In Morgenstern's era, Ibsen had completed his play with the same title and the politics of that period was also flavored with pretenders to various thrones.  The poet makes a fine metaphor from this, placing this in the context of science. The Réaumur temperature scale was a measure of heat established in 1730 by the French naturalist René-Antoine Ferchault de Réaumur, with its zero set at the freezing point of water and the boiling point of water at normal atmospheric pressure set at the arbitrary number, 80. This Réaumur scale was rather widespread in Europe, but has disappeared by the eclipse of the Celsius and Fahrenheit scales, as well as the modern Kelvin measure to deal with what is now known as "absolute zero." The setting is a formal, two verse form solidly in E flat with the raised fourth of the scale flavoring some of the harmonic features.

 

v. Wallpaper Flowers

"I am a flower on the wallpaper's face,
And repeat from here to there;
While standing midst the birch leaves' green
On all the walls, a bloom so fair.

And yet you do not see me well enough,
While sitting with me above,
But gaze as if I were but some puzzle's fluff --
Have you gone mad, my love?"

 

This gentle setting relies on a long dominant and then tonic pedal, with parallel five-note chords above. The vocal line sings an unrequited love song.

 

vi. Heaven and Earth

The greyhound of night wails like a child,
As over its pelt rains run wild.

Then suddenly it hunts its Lady Moon,
That slowly flees in her broken swoon.

Yet worse than this image, dark with doom,
Comes a bureaucrat through the forest gloom.

 

A falling vocal line over an accompaniment as counterpoint to it captures darker harmonic colors in contrast with earlier settings. The poem's title serves within the vocal line as a comment and reminder of the highs and lows of life -- for which Morgenstern places the bureaucrat clearly in the latter category.

 

vii. Both Bottles

Two bottles sat together on a bench,
One thick boy and one thin wench.
They thought that they might wed,
But who'll advise? they asked instead.

Up into the sky of bluely blue
They gazed while suffering like me or you . . .
Ah! without advice forthcoming,
They relied instead on their plumbing.

 

A brighter C major with suspended chord forms and a "snap" rhythm accompany a simple bit of story telling. The verb which might gain some attention -- kopulieren -- was also often used in gardening, meaning to graft or splice together different stock -- though in Morgenstern's poem one might work hard to imagine the botanical meaning. I shall leave it up to you . . . .

 

viii. Under Tenses

The Perfect and the Imperfect drink
Some bubbly, as their glasses clink.
They toast the Future (and we think
This is a bright time to which to link).

The Pluperfect and Future Perfect
Wink for a fine effect.

 

A five measure long phrase accompanies the vocal line, each time one octave beneath the former, sinking to the final, deep cadence on F sharp major. The melody was suggested in part by "In dulci jubilo" which had played in a program on the radio earlier, for in "sweet jubilation" do there verb tenses celebrate our future. Amen.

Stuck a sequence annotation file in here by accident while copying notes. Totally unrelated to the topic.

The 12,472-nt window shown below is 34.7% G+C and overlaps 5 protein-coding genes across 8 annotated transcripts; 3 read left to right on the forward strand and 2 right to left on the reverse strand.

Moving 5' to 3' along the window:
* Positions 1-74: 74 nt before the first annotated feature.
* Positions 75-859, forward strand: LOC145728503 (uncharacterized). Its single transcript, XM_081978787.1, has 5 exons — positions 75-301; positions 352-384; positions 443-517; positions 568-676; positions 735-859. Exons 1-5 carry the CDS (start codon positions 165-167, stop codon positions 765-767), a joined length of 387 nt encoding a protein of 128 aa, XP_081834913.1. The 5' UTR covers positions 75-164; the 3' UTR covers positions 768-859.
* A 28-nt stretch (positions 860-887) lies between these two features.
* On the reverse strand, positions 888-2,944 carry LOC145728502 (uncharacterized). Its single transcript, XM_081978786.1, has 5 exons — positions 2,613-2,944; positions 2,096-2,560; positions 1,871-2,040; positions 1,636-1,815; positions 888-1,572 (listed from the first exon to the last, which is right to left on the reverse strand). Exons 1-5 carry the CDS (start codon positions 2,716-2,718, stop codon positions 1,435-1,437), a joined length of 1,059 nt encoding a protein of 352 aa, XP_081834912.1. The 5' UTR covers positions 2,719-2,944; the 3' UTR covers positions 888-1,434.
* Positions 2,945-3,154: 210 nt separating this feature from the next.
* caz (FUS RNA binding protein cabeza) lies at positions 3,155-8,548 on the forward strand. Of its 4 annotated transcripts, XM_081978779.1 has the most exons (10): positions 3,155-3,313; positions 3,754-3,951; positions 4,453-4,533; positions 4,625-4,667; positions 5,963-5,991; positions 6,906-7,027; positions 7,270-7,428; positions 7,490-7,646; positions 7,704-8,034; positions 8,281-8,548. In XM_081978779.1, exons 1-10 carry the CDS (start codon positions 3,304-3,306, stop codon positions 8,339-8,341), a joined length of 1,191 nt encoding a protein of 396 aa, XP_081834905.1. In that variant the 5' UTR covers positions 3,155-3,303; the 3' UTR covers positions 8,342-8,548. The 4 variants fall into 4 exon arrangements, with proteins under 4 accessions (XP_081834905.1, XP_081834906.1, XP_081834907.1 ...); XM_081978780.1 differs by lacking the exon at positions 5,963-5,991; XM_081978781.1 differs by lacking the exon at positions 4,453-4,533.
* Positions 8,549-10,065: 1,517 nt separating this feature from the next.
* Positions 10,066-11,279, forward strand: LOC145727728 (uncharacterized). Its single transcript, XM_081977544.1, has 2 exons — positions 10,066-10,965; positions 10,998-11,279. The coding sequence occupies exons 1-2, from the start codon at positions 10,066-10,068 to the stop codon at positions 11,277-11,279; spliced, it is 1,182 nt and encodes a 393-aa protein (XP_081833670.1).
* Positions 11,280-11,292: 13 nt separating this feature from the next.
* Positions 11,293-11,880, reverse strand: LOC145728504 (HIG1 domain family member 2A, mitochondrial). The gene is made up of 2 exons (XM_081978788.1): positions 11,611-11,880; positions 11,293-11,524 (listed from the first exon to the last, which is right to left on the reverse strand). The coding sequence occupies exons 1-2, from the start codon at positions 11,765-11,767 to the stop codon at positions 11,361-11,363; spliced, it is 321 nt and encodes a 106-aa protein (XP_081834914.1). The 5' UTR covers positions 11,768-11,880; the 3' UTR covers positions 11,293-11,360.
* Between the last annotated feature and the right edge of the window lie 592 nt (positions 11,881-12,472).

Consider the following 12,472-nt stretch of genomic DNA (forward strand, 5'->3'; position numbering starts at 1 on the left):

ix. Mister and Missus Ass

A grim-faced ass spoke prayerfully
To his conjugal bride quite carefully:

"I am so dumb, you are so dumb,
We'll live our lives, then death with come."

But as the tale so oft will tell:
They were life-long happy, dumb yet well.

 

How often do we mortals question life with dark notions and visions of a future clouded by Angst? And yet, is not life wondrous, inexplicable and filled with joys? Morgenstern reminds of this in his small fable of Mister and Missus Ass, which is accompanied by some musical "hee-haw" as well as a long lined, final polytonal summation for each verse. The last verse ends with the repetition of the word, "dumb," as a nonsense syllable for the singer to end this sermon.

 

x. The Maiden's Dream

In the morning a maid spoke crazed and wild:
"I have this night breast-fed a child --

A child with a head made out of cheese --
And a horn showing from his hair, if you please!

That horn, o think, it was made of salt
And went off to eat, and" -- "Halt!"

"Hush that mouth!" said the Lady of the House, "but be
You off to your work, crazed Cecily!"

 

Solidly in A minor, parallel second-position triads make a tirade over which the vocal line sings out the panic of this dream. Parallel augmented triads accompany a middle section before the reprise of this gesture.

 

As summation to the dream, in particular, and the set of ten songs in general, the vocal line rises to a last high A, climax to both. A final, thumping repetition of the augmented triad puts a button on this setting.

Anne Schwanewilms

 

Soprano Anne Schwanewilms studied with Hans Sotin in Köln, and from 1991-96 was a member of the opera ensemble in Köln. Beginning as a mezzo, her first soprano role was Gutrune in Götterdämmerung for the 1996 Bayreuth Festival. Thereafter she came to specialize in the German Romantic repertory, earlier with Euryanthe, Elettra, Senta, Sieglinde and Leonore. Moving into lighter repertoire, she has sung Chrysothemis, Marschallin, Arabella, Ariadne, and Grete in Schreker's Der Ferne Klang. In 2002 she was named Singer of the Year by Opernwelt, and is also an accomplished and well-respected art song singer. Her website is: http://www.anneschwanewilms.com

 

In this winter with snow lying on the ground for weeks and my wife healing a broken foot after a fall, Anne came to the house to coach a few hours a day of Grete. She brought with her a lovely basket of champagne, wine, homemade tomato sauce, home-smoked salmon and more. For such generosity of spirit, goodwill and good humor, I hereby take our "revenge."

 

The score for Zehn Morgenstern-lieder is available as a free PDF download, though any major commercial performance or recording of the work is prohibited without prior arrangement with the composer. Click on the graphic below for this piano-vocal score.

 

Zehn Morgenstern-lieder